New Report - Income Support Program
The Manitoba government has released a new report on the findings of a second round of engagement with Manitobans on a proposed income support program for people with severe and prolonged disabilities, Families Minister Rochelle Squires announced on September 16th.
The minister noted the province is now focused on developing the major components of the new program including service navigation. The design of the program will be guided by the feedback Manitobans have provided during both public engagements.
Eye on the Community - Accessibility Champions
Manitoba Accessibility Award Winner Profile
Woodlands Pioneer Museum – Rural non-profit
Accessibility at the Woodlands Pioneer Museum is a priority for its volunteer Board of Directors, the majority of whom are seniors. Museum vice-president Judith Olson is proud of the progress and feels accessibility should always be top of mind.
“Accessibility should be a household word.”
To guide its work in creating accessibility, the small organization developed an accessibility policy, as well as an accessibility plan with short and long-term priorities. Early improvements included leveling walkways on uneven grass surfaces, the construction of ramps, and adding railings to stairs. Because an elevator to the second floor of a replica pioneer log cabin was not feasible, the volunteers came up with a reasonable alternative: Museum goers who cannot climb the stairs are invited to visit the upper story via a virtual tour. Given its success, the museum plans to expand the virtual offerings in future.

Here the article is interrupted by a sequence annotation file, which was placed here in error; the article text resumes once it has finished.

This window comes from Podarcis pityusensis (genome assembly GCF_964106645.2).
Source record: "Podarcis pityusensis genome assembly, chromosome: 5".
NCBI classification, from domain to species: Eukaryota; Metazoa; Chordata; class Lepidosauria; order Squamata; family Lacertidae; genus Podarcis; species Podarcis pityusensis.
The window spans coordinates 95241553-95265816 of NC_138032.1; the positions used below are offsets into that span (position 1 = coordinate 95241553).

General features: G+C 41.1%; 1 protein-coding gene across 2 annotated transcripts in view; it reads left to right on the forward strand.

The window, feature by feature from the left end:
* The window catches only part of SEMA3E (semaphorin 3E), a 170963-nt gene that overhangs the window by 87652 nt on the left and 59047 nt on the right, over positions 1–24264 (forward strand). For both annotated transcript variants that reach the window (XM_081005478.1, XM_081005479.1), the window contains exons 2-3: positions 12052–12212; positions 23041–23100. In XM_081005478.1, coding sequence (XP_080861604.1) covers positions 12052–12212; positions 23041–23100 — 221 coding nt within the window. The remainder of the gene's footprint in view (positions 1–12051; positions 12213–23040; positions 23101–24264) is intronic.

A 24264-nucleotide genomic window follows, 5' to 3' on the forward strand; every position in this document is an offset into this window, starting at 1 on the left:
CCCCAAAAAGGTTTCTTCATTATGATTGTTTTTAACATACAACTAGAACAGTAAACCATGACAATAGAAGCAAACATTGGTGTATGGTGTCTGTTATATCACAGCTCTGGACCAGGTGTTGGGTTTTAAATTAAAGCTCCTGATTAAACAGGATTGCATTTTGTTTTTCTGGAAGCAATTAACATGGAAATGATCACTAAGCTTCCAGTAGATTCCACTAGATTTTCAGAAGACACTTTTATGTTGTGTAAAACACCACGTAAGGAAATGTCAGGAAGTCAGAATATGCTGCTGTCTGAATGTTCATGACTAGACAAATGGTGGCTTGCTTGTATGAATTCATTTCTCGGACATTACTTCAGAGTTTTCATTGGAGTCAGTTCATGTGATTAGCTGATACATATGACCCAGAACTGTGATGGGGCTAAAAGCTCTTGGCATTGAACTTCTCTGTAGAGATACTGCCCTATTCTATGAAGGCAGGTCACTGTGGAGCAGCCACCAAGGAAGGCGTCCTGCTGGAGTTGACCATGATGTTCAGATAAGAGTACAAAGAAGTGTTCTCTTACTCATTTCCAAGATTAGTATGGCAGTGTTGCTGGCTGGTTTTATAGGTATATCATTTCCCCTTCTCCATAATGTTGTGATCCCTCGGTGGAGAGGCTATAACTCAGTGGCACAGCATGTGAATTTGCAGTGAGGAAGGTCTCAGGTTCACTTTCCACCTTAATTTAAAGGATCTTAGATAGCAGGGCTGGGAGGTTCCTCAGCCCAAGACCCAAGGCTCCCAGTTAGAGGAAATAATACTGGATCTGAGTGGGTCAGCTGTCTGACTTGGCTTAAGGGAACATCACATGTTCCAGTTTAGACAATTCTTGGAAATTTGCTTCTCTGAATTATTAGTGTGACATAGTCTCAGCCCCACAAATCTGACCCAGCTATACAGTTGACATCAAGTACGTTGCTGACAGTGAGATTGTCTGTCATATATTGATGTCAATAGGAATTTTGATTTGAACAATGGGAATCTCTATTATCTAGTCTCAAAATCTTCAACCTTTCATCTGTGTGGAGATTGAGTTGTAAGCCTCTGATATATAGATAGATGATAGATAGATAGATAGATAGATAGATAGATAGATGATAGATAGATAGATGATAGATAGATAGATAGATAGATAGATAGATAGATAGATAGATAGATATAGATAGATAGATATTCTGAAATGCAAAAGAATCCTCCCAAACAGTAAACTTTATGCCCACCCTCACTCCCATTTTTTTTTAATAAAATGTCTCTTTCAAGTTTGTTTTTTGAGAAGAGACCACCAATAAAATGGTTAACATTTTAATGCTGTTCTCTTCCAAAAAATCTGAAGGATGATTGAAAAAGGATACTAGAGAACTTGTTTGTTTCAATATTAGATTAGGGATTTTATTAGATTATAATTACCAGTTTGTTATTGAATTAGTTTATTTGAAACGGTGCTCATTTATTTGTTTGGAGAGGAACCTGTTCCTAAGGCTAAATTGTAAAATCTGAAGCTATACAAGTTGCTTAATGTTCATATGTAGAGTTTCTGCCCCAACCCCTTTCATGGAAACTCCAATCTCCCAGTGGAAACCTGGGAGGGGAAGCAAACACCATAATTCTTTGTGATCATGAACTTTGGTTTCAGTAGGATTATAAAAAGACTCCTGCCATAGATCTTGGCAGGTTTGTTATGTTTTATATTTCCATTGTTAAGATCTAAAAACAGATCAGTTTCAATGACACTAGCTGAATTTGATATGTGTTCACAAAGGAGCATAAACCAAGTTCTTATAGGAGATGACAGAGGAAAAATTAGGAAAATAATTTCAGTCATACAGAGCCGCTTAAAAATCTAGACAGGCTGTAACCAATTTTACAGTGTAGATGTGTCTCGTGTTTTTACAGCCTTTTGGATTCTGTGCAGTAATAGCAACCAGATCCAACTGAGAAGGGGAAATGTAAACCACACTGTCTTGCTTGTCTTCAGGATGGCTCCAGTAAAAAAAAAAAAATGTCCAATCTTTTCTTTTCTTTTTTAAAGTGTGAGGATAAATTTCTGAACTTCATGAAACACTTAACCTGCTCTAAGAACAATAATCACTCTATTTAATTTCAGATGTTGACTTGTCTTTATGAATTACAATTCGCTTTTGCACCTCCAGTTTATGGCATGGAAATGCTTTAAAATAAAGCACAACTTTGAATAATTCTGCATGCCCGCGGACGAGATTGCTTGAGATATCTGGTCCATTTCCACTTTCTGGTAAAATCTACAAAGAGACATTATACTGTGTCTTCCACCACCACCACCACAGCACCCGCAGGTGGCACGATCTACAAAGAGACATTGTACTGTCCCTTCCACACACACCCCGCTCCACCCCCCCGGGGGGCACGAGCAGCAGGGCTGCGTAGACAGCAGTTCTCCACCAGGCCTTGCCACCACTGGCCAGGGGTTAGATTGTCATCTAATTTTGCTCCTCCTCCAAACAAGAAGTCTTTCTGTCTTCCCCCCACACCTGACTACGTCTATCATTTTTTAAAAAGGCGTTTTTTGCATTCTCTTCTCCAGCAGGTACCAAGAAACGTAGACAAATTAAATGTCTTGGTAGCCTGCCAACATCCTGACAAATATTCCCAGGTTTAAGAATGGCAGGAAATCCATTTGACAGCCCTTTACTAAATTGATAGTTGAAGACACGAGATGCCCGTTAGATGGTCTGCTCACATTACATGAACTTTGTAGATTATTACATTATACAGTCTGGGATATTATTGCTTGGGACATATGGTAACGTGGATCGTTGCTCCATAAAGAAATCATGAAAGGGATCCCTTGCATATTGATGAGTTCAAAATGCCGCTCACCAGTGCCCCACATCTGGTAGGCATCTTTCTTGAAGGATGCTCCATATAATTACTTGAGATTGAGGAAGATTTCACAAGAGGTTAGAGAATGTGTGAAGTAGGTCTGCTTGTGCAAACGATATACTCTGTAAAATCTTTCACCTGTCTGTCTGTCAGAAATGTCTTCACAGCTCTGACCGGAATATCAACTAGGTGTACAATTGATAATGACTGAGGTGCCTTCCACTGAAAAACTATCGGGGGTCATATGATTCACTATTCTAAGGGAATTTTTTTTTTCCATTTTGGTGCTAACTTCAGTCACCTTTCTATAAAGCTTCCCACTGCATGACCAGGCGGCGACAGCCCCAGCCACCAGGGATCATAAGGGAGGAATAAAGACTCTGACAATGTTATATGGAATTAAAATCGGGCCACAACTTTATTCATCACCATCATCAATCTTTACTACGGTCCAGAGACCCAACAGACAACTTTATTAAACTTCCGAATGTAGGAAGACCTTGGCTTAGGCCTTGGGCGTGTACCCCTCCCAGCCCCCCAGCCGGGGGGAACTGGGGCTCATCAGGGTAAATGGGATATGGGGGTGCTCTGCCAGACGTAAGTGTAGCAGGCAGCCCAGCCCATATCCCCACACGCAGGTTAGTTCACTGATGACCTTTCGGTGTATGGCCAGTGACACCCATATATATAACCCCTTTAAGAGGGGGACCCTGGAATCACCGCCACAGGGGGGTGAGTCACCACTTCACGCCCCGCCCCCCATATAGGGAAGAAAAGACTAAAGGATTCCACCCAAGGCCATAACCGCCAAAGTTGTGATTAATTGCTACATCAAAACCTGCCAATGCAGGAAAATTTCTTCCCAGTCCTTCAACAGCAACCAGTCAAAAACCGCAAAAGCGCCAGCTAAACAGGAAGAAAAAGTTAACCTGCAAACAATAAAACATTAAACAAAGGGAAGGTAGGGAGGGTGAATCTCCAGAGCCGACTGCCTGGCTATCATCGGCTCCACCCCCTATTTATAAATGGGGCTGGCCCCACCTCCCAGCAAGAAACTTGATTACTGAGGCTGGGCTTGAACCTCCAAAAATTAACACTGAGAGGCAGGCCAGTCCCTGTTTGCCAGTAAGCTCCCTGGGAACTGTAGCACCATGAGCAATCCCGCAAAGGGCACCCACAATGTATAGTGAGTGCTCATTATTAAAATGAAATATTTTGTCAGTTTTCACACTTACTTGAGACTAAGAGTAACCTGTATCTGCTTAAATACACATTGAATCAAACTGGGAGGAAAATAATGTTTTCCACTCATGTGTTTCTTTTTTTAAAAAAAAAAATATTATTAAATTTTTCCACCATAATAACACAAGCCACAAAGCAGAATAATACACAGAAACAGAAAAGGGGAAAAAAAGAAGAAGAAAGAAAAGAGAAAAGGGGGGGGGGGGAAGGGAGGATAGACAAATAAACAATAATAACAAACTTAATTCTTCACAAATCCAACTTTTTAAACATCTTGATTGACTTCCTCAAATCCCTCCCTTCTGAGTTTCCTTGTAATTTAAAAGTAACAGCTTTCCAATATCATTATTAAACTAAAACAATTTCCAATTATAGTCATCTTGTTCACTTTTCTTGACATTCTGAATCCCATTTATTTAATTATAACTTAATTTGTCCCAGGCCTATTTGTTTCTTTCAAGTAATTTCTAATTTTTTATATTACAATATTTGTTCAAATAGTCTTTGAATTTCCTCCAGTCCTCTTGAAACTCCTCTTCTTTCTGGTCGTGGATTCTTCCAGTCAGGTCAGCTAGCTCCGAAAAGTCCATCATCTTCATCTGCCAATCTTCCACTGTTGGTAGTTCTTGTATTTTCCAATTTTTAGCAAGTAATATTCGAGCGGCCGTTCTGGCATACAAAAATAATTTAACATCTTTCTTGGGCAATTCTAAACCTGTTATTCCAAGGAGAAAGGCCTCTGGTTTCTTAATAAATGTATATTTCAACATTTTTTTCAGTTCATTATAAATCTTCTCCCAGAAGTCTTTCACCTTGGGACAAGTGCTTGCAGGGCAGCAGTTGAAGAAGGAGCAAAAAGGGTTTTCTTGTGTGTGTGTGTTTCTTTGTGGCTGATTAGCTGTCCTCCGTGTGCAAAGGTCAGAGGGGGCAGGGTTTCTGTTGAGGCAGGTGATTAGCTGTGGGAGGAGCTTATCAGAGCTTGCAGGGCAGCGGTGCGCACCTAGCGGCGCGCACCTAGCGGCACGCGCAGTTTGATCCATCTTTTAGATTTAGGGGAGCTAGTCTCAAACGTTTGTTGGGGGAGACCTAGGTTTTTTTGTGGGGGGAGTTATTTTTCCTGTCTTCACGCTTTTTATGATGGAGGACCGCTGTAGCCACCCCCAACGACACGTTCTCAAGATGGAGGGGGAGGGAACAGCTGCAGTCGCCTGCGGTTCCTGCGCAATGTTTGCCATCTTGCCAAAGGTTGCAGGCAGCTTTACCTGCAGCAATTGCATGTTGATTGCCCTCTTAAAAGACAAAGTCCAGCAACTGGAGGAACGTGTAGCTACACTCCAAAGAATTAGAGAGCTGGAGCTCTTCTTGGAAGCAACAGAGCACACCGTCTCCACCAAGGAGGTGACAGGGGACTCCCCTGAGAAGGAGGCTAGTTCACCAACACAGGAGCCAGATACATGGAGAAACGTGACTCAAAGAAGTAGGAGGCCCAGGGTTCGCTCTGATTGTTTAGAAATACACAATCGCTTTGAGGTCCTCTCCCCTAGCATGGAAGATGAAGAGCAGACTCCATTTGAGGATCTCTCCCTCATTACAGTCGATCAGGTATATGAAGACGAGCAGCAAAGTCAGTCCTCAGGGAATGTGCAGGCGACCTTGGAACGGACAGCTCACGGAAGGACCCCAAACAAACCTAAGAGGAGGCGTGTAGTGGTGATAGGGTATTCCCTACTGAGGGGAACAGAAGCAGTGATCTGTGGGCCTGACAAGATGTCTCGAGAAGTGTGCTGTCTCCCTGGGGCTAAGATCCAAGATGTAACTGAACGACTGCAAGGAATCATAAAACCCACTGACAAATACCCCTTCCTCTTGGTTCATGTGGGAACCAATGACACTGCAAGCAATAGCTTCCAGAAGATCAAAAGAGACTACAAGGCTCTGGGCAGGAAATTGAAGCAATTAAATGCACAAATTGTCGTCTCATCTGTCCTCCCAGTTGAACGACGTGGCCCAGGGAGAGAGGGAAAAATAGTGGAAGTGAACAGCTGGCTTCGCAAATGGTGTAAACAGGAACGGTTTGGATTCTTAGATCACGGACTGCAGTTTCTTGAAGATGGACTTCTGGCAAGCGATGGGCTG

Olson offers this advice to other small organizations like her own: “Do not view making your organization accessible as an insurmountable task, but start by candidly identifying barriers. You will have taken the most important step. Removing one barrier at a time is absolutely achievable.”
For more information about the Woodlands Pioneer Museum and their accessibility initiatives, visit their website: https://www.woodlandspioneermuseum.com/
Manitoba Accessibility Stories
That Fateful Day - by Amethya Weaver
“When we start to ask ourselves, does it matter? we realize how many aspects there are to every situation. We begin to appreciate how interconnected we are to the rest of the world…” - Pema Chodron
I wrote this article just over a year after the Manitoba government announced that the pandemic was declared an emergency in Manitoba. As someone who wears hearing aids and reads lips 100% of the time, I recall one situation that stands out for me that I would like to share.
On that fateful day in 2020, when individuals were first required to wear masks in indoor public settings, little did I know how much this would affect me. Dreading what laid before me, sitting in my car with my partner in front of a store, I put on my mask and entered the building. Seeing only the eyes of masked people and hearing nonsense words flying through the air, a tidal wave of shock hit me. This was my new reality…no longer could I rely on lip (and face) - reading skills to communicate with others. Despite having been a customer for over 20 years, this store now felt foreign and isolating to me.
My fluent communication and strong lip-reading skills have enabled me to communicate with other people with relative ease, especially in businesses that I frequently attend. People generally assume that because of my communication skills and hearing aids that I do not need to lip read as much as I do.
However, this was no longer the case. I now had to explain that I read lips and that I could not understand what an individual was saying. I felt frustrated, powerless and angry, even though I knew the worker was not responsible for this new requirement.
I reflect on the situation, asking myself, does it matter? Does it matter that the worker kept talking despite my repeated attempts to explain that I could not understand her? Does it matter that I felt frustrated and powerless? I realize that she was likely struggling with the new requirement and how to provide customer service.